Zack Wentz, The Garbageman and the Prostitute (Chiasmus Press, 2006)
«The Garbageman And The Prostitute, the first novel by Zack Wentz, is by turns punishingly stark and wildly lyrical, grimly humorous and deadly serious. An eerie, genre-bending tour de force, Wentz has crafted a Menippean satire echoing the envelope-pushing pulp fiction of Philip K. Dick, Cornell Woolrich and Jim Thompson, as well as the seminal literary innovations of Franz Kafka, William Faulkner and Alain Robbe-Grillet.»
"A sensuous riot of language, perverse and outrageous-a wild, gonzo-porn excavation of some wicked, post-futurist landscape rendered with such scatological precision you can practically see the buildings sweat"— Matthew Derby
«One can find joy in the rambling passages of Fitzgerald, satiety inside Plath, decisiveness in Gibran and clarity in Burroughs. That is, if one is high enough to find them.
The Garbageman and the Prostitute, the first novel by Kill Me Tomorrow drummer-vocalist Zack Wentz, isn't so much a novel. Rather, it's a very clever and methodical collection of interconnected short stories that take place within some clusterfucked, post-apocalyptic world that sounds like a really good day in Nevada.
In Wentz' world, the president of the United States may or may not be a serial killer, and the protagonists are retards and gumshoes that piss blood. Y'know, light reading.
The only order in The Garbageman's world is the bits of lint and dead street that hang on our author's mind. Wentz is verbose, but when it comes to seediness, we need basic and blunt force along the lines of Baitalle and McCarthy. Wentz succeeds in this only by being fluid one minute and seemingly out of his mind the next. His writing seduces you slowly, as if taking your literary virginity.
To Wentz, water and sustenance are secondary. Writing literature, like all gifts, isn't worth it if you don't die a little bit inside.» - Seth Combs
«The Garbageman and the Prostitute, out on local publishing company Chiasmus, shows a distopian America where the shit has hit the fan and we're all getting splattered in crud. Phantom children with holes for eyes thump their chests and flash knives in the street. Clones of the plain talkin', salt-of-the-earth president lurk in alleys with bloody claws and moony, you-can-trust-me grins. The world's foremost porn star hides out in her breast-shaped compound, gets loaded on pills and canned beer, and fucks the diseased, beat-down PI hired to flush out her supernatural stalker.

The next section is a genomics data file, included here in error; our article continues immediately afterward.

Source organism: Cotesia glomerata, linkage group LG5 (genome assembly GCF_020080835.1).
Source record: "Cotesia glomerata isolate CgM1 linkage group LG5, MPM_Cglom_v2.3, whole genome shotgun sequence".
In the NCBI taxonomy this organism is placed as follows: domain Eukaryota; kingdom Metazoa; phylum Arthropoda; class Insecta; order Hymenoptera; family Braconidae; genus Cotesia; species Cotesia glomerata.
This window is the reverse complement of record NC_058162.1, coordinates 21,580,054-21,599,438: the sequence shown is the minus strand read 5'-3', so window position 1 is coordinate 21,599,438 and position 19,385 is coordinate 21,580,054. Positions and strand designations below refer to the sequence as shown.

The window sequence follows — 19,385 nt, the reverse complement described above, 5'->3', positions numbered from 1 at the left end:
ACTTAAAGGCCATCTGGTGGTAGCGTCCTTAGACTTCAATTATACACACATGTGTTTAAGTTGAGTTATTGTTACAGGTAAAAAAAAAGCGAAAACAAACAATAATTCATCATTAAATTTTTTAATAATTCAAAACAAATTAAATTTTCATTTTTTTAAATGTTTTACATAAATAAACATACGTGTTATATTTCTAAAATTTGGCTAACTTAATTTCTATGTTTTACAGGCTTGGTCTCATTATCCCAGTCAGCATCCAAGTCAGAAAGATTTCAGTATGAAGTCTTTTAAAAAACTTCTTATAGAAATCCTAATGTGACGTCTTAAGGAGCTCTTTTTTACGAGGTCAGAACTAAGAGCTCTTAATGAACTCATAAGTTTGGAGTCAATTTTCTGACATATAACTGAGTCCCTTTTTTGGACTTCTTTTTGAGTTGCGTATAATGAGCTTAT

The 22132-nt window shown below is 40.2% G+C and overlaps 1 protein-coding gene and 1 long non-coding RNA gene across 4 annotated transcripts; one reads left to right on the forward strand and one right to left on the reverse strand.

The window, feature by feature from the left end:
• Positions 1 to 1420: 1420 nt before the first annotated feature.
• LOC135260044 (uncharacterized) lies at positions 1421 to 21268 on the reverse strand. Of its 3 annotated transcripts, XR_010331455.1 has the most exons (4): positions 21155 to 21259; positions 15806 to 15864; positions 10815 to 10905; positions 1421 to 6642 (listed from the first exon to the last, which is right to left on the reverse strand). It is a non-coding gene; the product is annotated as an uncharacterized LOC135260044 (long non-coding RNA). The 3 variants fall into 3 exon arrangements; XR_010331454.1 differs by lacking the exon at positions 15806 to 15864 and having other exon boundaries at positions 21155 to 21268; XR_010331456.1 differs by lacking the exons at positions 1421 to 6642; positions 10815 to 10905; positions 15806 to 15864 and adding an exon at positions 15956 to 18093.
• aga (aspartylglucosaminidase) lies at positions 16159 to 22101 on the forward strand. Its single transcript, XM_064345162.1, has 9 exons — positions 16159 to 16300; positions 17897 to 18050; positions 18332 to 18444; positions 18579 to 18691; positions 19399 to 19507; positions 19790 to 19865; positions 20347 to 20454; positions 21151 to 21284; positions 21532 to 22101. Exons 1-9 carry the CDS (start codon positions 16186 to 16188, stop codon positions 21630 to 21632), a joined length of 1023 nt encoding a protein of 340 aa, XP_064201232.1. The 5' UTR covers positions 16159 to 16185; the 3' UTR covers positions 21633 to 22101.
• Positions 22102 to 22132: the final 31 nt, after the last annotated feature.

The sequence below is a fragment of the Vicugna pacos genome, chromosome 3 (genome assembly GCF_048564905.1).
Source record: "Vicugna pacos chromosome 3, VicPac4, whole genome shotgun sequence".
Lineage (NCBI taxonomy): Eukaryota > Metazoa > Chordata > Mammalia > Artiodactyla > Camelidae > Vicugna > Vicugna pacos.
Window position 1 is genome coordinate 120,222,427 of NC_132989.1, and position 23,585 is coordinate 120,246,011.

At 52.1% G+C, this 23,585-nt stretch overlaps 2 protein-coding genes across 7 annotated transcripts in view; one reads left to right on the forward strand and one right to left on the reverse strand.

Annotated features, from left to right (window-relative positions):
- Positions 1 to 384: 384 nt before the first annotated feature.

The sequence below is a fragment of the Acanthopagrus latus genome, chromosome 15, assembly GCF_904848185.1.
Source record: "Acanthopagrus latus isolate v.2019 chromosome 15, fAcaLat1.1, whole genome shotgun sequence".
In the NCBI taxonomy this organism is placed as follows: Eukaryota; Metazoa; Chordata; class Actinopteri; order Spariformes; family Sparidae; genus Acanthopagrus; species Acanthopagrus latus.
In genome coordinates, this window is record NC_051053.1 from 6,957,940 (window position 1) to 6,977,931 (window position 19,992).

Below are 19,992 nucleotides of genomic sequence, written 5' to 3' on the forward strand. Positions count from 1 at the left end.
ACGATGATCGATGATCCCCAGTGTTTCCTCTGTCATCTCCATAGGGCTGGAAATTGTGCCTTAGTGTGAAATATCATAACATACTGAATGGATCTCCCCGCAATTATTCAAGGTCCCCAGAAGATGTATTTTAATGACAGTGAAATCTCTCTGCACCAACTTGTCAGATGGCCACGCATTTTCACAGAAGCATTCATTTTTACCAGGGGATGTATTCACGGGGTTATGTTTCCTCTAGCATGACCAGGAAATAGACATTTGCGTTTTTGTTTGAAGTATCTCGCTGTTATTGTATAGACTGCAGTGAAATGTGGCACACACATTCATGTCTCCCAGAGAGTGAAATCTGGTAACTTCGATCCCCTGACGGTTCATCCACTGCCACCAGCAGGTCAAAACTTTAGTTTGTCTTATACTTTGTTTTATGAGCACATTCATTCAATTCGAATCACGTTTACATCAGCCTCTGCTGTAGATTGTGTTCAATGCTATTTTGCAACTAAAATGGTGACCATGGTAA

And to hell with the current, neo-puritanical publishing scene—Zack Wentz's (also of the punk bands Kill Me Tomorrow and Tender Buttons) writing is full of ecstatic rim jobs, penile discharge that looks and smells like soy sauce, and bodies filleted like mackerel on every charred, ruined, graffiti-scarred corner. The obscenity and fun picks up fast (first page in) and rolls hard into campy, savage, porn horror—spraying pulpy violence, sex, and excess across 179 pages (which are illustrated Ralph Steadman-style by Wentz's wife and Kill Me Tomorrow band-mate K8 Wince.)
So far, Wentz's debut has been compared to weighty countercultural icons like Kathy Acker, Philip K. Dick, and Pynchon, while the critical response (and back cover blurbs) come packing complimentary pipe bombs that most young, ambitious authors would murder for—or at least fantasize about and get real bitter about later in life. Because where a lot of writers can put together a pretty sentence, Wentz can make 'em ugly and chaotic, and the bloody phlegm he spits down is hard to look away from. ("Chaos is the score upon which reality is written," said Henry Miller.)
As chick lit and reactionary fundamentalist novels flood the market, Wentz's book can be seen as a throbbing, pus-slick canker on American lit's limp and wrinkled cock. It's a vulgar, hallucinatory work, a vision of an America not just decaying but coming apart in sped-up time lapse photography, full color, swelling, aching, groaning, 60 hot seconds from busting open and gushing warm, pink, steaming guts and bright green bile all over our clean, white sidewalks.» - Adam Gnade
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